The meandering

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The train began one of its periodic speedier stretches, the pseudo-echo of the steel wheels clattering on the runners down the line of following cars now concertina-ing into a nonsensical cacophony.

“Yes,” the alien said after a pause. “Electrons circling a nucleus is about as far as you’re able, a lovely little myth-slash-metaphor. The geometry involved in the states of particles is beyond the natural abilities of your mental picture of the world. Your language is instructed by these abilities, and you, possessed by this language, can’t express it. It evolved long ago, your conceptual wherewithal, to cope with anything in your daily apery. The physics of motion for expectation—zipping from tree to tree. The division of the world into distinct bits—which objects to eat, avoid, dig with or pick lice out of. Colours to detect the ripenesses of fruits, degrees of emotional aspect to navigate socially. And your language has frozen this worldview into place. So that even your most abstract musings are governed by it: the actions of distinct objects on each other, actions limited by a small number of grammatical types, fixed in a temporal schema.”

“Our language has no future?” I asked, and regretted it. I meant theoretically, but knew it was an opening for the alien to rub in our imminent extinction.

He put his hand up to stop me reframing the question, giving me a consoling nod to show that he wouldn’t. But he agreed that there was none. Our languages would never have been able to reach real world-comprehending heights. The alien rebuffed my assertion that, as new words and ideas were always entering the communal pool, anything was possible, and who was he to write it off. Not ‘anything’ he insisted. Just as a fish could evolve into a cheetah, but a cheetah could never evolve into a fish, being too specialised in one direction, so was human language unable to backtrack, being too far down its specialised cul-de-sac: of visual objects in a temporal world; of doers, sufferers and instruments, states and actions, causality, possibility and culpability. Of course that didn’t rule out another style of language evolving from scratch, he offered as one of his small tokens of hope, with the usual clear dearth of conviction as to its likelihood. I tried to pull the conversation out of this particular black hole.

“Okay, okay, take a breath. Suck on this a minute,” I said flipping him a vitamin lolly. But I couldn’t entirely let it go. My initial impulse was to get him back to the business of our extinction, but then was immediately keen to delay that particular topic. “Maths, you mean? As a language to supersede what we’ve got? Because for instance with quantum physics like you say we’ve understood a lot in terms of maths, even if we can’t express it in an easily comprehensible visual picture. The idea of ‘spin’ or ‘colour’ of the particles, for instance, being not too helpful as a metaphor, but its mathematical counterpart, you know, adds up perfectly, showing the validity of the notion without …” I was clicking my fingers trying to keep the babble in motion.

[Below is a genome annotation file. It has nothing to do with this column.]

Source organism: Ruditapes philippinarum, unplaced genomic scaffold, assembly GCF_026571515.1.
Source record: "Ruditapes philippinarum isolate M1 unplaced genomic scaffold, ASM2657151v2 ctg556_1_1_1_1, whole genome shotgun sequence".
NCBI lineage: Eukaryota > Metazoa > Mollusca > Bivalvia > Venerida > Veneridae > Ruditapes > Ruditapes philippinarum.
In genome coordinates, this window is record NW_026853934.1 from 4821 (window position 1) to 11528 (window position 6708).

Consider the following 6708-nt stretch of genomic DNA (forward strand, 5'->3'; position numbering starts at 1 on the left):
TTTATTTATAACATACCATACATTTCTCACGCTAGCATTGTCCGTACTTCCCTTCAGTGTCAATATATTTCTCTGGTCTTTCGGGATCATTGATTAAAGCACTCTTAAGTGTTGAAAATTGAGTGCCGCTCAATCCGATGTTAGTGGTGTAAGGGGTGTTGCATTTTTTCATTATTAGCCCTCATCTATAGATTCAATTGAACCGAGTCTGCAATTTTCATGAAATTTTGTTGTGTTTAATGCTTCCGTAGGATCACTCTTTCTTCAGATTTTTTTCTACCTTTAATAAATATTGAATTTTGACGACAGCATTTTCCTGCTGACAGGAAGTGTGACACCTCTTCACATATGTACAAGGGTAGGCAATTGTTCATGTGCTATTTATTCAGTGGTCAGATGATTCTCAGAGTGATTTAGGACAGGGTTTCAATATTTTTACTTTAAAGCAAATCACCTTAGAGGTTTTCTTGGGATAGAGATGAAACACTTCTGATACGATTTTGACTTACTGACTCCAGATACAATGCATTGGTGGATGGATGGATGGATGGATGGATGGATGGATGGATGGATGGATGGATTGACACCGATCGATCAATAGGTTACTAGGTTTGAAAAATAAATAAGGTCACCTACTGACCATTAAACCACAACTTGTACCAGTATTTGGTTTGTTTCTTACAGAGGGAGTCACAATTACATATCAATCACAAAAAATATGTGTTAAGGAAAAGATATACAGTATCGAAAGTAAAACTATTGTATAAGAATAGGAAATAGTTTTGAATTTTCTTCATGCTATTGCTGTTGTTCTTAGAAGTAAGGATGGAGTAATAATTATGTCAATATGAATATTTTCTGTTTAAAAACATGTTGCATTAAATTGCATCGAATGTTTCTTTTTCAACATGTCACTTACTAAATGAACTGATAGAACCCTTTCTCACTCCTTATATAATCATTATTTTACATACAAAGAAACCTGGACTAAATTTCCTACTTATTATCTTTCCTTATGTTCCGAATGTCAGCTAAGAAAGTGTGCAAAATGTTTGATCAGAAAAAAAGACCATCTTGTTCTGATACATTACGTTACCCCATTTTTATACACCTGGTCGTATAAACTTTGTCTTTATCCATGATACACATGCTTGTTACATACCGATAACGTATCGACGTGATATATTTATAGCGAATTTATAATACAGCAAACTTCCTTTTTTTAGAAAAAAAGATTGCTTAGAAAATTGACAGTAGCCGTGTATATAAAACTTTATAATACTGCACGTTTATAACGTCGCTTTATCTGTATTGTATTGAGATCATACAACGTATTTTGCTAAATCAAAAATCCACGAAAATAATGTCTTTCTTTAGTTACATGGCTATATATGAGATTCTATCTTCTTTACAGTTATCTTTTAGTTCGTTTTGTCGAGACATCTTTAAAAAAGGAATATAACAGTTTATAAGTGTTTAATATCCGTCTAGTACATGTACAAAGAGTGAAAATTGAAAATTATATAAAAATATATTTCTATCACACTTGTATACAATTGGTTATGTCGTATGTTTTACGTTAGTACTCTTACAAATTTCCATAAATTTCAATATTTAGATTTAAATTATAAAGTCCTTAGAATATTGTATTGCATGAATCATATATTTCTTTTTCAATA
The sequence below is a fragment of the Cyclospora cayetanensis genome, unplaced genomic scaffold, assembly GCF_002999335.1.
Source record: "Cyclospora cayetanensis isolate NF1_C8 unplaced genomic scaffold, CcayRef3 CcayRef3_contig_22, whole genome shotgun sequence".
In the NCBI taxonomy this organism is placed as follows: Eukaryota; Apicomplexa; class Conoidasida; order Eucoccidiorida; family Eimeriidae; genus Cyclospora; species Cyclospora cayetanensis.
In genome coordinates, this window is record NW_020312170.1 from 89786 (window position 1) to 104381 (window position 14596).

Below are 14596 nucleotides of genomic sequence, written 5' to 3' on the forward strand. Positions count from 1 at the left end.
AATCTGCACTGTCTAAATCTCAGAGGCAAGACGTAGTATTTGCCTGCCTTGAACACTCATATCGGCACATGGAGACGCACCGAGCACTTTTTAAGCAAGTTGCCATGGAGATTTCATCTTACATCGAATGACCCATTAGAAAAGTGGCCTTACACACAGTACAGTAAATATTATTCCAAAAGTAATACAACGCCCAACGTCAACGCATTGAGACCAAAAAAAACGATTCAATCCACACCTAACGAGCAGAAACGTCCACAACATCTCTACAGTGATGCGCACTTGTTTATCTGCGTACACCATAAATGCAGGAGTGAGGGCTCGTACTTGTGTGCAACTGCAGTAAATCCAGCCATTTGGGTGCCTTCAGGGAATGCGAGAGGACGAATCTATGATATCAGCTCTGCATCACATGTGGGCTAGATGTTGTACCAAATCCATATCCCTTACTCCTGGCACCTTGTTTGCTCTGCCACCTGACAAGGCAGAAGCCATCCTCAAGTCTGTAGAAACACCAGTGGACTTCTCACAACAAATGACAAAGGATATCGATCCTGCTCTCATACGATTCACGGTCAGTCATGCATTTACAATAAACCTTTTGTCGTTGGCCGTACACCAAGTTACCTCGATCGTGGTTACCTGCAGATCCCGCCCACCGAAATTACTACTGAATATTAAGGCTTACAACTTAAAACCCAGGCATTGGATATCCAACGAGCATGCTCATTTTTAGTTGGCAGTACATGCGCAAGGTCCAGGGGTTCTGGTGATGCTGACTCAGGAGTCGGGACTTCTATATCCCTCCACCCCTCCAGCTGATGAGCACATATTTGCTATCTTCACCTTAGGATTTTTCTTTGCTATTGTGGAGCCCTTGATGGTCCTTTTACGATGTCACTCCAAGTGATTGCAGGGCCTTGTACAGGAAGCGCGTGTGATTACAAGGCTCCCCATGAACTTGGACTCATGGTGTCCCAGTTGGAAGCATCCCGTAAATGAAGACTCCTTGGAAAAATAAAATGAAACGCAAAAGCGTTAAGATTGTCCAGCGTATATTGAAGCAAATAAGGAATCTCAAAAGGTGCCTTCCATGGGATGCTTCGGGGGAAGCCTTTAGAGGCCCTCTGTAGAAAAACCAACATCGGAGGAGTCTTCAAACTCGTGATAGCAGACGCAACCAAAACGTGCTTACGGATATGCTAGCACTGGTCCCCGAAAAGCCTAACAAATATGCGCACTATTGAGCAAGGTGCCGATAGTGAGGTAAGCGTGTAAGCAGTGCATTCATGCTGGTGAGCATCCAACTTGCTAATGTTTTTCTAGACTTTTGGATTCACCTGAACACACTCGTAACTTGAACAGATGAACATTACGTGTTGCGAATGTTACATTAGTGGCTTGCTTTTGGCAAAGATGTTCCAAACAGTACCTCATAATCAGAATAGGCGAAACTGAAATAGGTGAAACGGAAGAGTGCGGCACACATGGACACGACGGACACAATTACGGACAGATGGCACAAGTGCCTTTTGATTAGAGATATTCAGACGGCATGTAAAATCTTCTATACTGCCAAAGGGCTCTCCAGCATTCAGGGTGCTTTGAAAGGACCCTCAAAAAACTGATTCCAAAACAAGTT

“Without actually elucidating what these characteristics entail. Yes I agree. And that’s exactly why maths is such a poor tool language for plumbing the matter.” He smiled immodestly. “No. Maths is maths—and requires another vehicle language to express it. And nor is it the only one, the be-all and end-all language lying at the primary truth of the universe. For instance, there were some of your kind trying to express quantum physics with a computing language. I think that’s one step smarter to getting it actually.”

I resisted saying what? He thought he knew it all, and any kind of discussion like this would never get beyond his unshakeable sense of his own rightness. Better to get him with the type of question he hated most: hypothetical.

“So what is the best visual metaphor for the states of elementary particles?”

“The best way for you to glimpse into the unseeable?”

“If you’re able.”

The alien stabbed at the window absently with a finger, then, craning his head, searched for something in the passing scenery.

“We’re nearly at Palmerston—something I have to show you there.”


Hills sloped to either side of the train. What had presumably once been farmland, undulating paddocks, was spread with a thick yellow coat of gorse in flower, interrupted here and there by the odd sprouting of flax bushes. McKinnon seemed more intent on the horizon where an occasional peak bobbed above the little hills, the shady blue of distance false-colouring it. He turned back indoors, sought out my map on the table, and pointed.

“There,” he said, tracing the squiggle of the Shag River to its mouth just north of Palmerston. “Why do rivers not run straight—like canals—do you think?”

“This is the metaphor, not the thing you have to show me?”

He nodded. Then wavered his hand like kind of.

“Well, they’re passing from a high point to a low point and have to move around the topography in between. The path of least resistance, right?”

 “True enough. But why over a flat plain does a river meander?”

“You mean wiggle?”

“Meander,” he repeated.

“This one of those things to note? The alien said ‘meander’ not ‘wiggle’? I’d just hate to get one of those important details down accurately.”

“Forget it,” he sighed. “Just the secrets of the universe I’m trying to pass on.”

“Sorry, no sorry go on. Tell me. Why does a river procrastinate around the shortest route instead of getting straight to the point?”

“No never mind. You’ll understand better when you see a river from the air anyway. Let’s just say that over enough time, on average, the river does flow straight. You think on it.”

That I would see the world from the air one last time was a pleasant condolence.


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